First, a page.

Evola's point is the only good one: Christianity confuses esoteric and exoteric elements of the faith. But as even he points out, the medieval church had no such illusions. It was only when the proles overpopulated that this confusion became profitable.
Conservationist, could you expound on this thought [I've only had the pleasure of his Doctrine of Awakening]?
I grew up in a Calvinist family where anything esoteric was converted to symbolism. It is my understanding that the prole revolution did the opposite, namely, disenchanted Catholicism.
I'd also like to chime in on the concept of altering Christianity. Intuitively and immediately I grasp the value behind this concept. But when I think of the practical applications, my mind reels. Let's take the book itself for an example.
Genesis, chapter 1: do we teach 7 day creationism? Do we teach original sin? Do we teach the concept of chosen people? Do we teach Moses turned a staff into a serpent? Do we teach Elijah being fed by trained crows? Do we teach the bodily assumption into heaven of the various prophets? Etc.
If you feel we should change the religion, eventually we will have to take it piecemeal and apply some rule or interpretation, assuming this is not mere beard-stroking.
Here is a concept on how to go forward with this issue, as it seems the philosophy has entrenched into a number of positions.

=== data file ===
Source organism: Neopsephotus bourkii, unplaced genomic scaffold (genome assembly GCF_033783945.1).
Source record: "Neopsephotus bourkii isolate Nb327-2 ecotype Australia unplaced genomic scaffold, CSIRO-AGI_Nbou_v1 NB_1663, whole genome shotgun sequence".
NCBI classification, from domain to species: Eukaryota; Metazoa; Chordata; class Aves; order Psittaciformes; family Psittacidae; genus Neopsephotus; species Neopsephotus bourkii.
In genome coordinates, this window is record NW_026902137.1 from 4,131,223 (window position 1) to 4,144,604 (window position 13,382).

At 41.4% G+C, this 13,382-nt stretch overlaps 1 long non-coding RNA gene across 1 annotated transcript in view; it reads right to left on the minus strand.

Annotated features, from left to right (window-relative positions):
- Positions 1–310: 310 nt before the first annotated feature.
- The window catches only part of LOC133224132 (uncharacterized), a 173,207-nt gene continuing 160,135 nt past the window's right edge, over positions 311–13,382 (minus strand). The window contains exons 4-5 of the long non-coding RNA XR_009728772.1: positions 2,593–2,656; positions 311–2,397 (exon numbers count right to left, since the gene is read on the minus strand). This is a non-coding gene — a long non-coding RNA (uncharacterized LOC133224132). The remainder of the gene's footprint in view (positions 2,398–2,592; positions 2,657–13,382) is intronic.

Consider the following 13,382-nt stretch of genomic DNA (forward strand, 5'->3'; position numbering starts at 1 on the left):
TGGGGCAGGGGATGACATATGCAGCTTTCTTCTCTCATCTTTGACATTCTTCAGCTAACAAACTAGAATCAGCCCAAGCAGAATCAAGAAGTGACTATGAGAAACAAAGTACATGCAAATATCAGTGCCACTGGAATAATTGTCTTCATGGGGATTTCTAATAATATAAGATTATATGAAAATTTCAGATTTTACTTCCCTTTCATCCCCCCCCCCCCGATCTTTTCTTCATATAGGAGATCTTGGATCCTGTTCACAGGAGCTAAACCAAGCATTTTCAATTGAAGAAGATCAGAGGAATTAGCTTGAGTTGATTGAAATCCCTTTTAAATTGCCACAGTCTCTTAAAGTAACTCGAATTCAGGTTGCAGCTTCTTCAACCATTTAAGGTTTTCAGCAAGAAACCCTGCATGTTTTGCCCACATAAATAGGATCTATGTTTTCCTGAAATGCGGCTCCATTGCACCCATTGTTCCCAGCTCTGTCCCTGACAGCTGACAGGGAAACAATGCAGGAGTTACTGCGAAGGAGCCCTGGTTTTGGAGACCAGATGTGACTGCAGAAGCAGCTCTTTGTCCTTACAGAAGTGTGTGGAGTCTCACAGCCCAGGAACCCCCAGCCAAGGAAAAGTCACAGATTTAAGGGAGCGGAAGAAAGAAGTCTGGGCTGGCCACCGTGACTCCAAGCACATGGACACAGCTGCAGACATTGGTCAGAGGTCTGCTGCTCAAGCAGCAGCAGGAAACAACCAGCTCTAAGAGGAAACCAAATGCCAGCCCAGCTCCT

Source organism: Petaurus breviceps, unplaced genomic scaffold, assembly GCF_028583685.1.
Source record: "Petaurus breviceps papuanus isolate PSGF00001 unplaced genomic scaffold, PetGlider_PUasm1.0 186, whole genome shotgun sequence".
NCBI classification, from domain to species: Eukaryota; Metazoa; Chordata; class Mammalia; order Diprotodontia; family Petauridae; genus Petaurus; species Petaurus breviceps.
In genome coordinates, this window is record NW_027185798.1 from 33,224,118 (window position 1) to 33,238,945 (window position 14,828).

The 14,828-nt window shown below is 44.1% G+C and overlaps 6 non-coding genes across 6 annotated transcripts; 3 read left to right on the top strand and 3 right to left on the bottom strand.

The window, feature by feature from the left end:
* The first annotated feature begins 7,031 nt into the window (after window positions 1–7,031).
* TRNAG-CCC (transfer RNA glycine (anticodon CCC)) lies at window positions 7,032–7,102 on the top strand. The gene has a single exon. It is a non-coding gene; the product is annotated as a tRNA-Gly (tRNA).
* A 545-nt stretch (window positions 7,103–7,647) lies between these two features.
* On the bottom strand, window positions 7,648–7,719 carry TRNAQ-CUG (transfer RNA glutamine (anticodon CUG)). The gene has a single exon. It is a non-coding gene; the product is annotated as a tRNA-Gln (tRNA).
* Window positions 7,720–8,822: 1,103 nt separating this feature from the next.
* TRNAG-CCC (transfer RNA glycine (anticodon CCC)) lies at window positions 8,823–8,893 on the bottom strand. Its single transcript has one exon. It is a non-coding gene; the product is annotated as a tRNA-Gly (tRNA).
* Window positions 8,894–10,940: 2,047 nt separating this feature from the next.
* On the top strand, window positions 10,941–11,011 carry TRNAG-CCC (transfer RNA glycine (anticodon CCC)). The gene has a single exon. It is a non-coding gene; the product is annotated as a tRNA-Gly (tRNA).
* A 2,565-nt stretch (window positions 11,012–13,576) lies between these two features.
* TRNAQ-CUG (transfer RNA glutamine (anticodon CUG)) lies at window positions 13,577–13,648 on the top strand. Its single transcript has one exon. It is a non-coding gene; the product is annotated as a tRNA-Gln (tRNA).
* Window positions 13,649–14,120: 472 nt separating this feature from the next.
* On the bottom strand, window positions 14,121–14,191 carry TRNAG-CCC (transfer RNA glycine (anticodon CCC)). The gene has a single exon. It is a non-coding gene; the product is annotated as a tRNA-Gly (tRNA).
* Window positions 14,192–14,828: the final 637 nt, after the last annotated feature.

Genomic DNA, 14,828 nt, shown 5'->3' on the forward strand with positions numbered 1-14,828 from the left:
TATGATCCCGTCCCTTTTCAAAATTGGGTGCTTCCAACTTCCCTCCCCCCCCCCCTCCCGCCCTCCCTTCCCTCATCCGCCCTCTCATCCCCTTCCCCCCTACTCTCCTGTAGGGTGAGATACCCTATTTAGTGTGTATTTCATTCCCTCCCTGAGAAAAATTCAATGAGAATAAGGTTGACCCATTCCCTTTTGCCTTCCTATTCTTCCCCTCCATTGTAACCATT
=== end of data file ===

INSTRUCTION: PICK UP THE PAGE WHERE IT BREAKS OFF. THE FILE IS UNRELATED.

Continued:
If you feel strongly about either changing Christianity, keeping it, or abandoning it altogether, or somewhere in between, read this chapter.http://www.biblegateway.com/passage/?search=1+Kings+18&version=NIV
Reject it, accept it, or propose an interpretation; explain why.
I'll go first:
I believe we should reject stories like this from our religious tradition. The point of religion is to get people outside their heads, outside their immediate surroundings and groups, and force them to stand in naked awe in front of reality. Tales like this muddle the topic, and if kept in are a sore spot for attacks from skeptics. I feel in the outset we should claim the name of Christianity while radically altering it's focus, with the goal of over time rejecting large swaths of it's past in favor of keeping the 10% useful for sustaining society and providing an source of inspiration for those not obsessed with mundane achievements.